His work grew brighter in color, and he developed the unique and highly recognizable style that became fully realized during his stay in Arles in 1888. The extent to which his mental health affected his painting has been a subject of speculation since his death. Despite a widespread tendency to romanticize his ill health, modern critics see an artist deeply frustrated by the inactivity and incoherence brought about by his bouts of illness. According to art critic Robert Hughes, Van Gogh’s late works show an artist at the height of his ability, completely in control and “longing for concision and grace”.

Sir Clive Sinclair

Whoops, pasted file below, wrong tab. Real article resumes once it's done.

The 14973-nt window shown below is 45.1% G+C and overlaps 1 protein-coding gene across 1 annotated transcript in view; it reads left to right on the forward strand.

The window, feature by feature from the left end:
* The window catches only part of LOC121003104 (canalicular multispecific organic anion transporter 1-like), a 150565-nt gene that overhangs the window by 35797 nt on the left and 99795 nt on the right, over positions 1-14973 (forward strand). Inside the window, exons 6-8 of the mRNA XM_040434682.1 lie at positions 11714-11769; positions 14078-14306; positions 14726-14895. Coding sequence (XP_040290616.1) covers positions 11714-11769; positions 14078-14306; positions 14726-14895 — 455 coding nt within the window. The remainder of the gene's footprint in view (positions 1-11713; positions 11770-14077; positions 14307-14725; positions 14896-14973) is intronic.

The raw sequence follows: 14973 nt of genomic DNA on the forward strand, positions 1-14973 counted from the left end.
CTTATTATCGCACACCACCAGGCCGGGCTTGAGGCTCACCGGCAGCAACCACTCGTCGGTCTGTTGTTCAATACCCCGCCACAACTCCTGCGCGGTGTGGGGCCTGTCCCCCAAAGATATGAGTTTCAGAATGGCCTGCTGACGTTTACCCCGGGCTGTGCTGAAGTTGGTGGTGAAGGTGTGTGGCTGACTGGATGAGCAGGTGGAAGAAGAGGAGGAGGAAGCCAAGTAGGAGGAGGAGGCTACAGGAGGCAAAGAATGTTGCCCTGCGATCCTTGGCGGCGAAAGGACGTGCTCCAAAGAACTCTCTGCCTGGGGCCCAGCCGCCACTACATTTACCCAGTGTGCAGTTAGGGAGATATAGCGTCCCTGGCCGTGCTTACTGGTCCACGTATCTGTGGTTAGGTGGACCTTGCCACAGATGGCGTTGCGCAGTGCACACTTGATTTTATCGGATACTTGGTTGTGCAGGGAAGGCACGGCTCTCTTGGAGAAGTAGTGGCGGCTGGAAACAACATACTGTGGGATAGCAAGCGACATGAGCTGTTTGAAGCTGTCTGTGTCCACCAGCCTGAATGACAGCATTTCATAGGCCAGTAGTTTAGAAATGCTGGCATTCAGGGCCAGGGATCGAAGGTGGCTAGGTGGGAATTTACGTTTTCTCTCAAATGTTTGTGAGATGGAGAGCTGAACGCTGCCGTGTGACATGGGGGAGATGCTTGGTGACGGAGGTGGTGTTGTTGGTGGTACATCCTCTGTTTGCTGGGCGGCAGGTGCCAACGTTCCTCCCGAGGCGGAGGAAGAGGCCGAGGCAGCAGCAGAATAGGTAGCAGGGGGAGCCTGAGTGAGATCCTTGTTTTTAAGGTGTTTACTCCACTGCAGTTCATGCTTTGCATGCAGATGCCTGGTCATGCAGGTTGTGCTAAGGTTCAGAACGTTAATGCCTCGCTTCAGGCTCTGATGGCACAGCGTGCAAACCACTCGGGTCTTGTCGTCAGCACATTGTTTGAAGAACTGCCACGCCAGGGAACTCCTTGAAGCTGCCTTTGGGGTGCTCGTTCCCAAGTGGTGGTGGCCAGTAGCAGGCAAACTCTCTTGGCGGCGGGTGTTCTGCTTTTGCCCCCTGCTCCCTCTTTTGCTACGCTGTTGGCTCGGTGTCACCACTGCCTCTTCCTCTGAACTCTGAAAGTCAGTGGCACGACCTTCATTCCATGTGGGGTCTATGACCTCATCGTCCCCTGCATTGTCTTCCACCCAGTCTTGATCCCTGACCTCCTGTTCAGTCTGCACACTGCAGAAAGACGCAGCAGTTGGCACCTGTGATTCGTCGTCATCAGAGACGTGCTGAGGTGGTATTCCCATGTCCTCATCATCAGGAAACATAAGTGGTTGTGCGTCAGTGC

CompEnglish entrepreneur and inventor Sir Clive Marles Sinclair was born 30 July 1940. He is most commonly known for. his work in consumer electronics in the late 1970s and early 1980s. Sinclair’s micro Kit was formalised in an exercise book dated 19 June 1958 three weeks before his A-levels. Sinclair drew a radio circuit, Model Mark I, with a components list: cost per set 9/11 (49½p), plus coloured wire and solder, nuts and bolts, plus celluloid chassis (drilled) for nine shillings (45p). Also in the book are advertisement rates for Radio Constructor (9d (3¾p)/word, minimum 6/- (30p) & Practical Wireless (5/6 (27½p) per line or part line). Sinclair estimated producing 1,000 a month, placing orders with suppliers for 10,000 of each component to be delivered. Sinclair wrote a book for Bernard’s Publishing, Practical transistor receivers Book 1, which appeared in January 1959. His practical stereo handbook was published in June 1959 in total he produced 13 constructors’ books and the last book Sinclair wrote as an employee of Bernard’s was Modern Transistor Circuits for Beginners, in 1962.